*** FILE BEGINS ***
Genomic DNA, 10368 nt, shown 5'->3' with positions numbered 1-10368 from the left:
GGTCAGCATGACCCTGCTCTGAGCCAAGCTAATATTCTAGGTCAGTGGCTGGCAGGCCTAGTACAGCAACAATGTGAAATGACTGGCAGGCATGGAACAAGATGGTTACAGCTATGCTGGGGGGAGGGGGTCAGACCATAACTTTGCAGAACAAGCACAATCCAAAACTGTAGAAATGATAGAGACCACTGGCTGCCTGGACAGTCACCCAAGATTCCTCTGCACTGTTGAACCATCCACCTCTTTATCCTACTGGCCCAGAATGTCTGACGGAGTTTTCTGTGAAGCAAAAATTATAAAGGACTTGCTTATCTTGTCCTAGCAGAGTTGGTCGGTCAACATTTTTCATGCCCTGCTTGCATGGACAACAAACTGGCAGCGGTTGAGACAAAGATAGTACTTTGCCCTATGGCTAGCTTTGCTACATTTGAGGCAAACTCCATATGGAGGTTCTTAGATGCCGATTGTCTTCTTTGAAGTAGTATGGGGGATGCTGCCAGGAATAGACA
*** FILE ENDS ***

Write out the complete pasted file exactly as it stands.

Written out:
Genomic DNA, 10368 nt, shown 5'->3' with positions numbered 1-10368 from the left:
GGTCAGCATGACCCTGCTCTGAGCCAAGCTAATATTCTAGGTCAGTGGCTGGCAGGCCTAGTACAGCAACAATGTGAAATGACTGGCAGGCATGGAACAAGATGGTTACAGCTATGCTGGGGGGAGGGGGTCAGACCATAACTTTGCAGAACAAGCACAATCCAAAACTGTAGAAATGATAGAGACCACTGGCTGCCTGGACAGTCACCCAAGATTCCTCTGCACTGTTGAACCATCCACCTCTTTATCCTACTGGCCCAGAATGTCTGACGGAGTTTTCTGTGAAGCAAAAATTATAAAGGACTTGCTTATCTTGTCCTAGCAGAGTTGGTCGGTCAACATTTTTCATGCCCTGCTTGCATGGACAACAAACTGGCAGCGGTTGAGACAAAGATAGTACTTTGCCCTATGGCTAGCTTTGCTACATTTGAGGCAAACTCCATATGGAGGTTCTTAGATGCCGATTGTCTTCTTTGAAGTAGTATGGGGGATGCTGCCAGGAATAGACA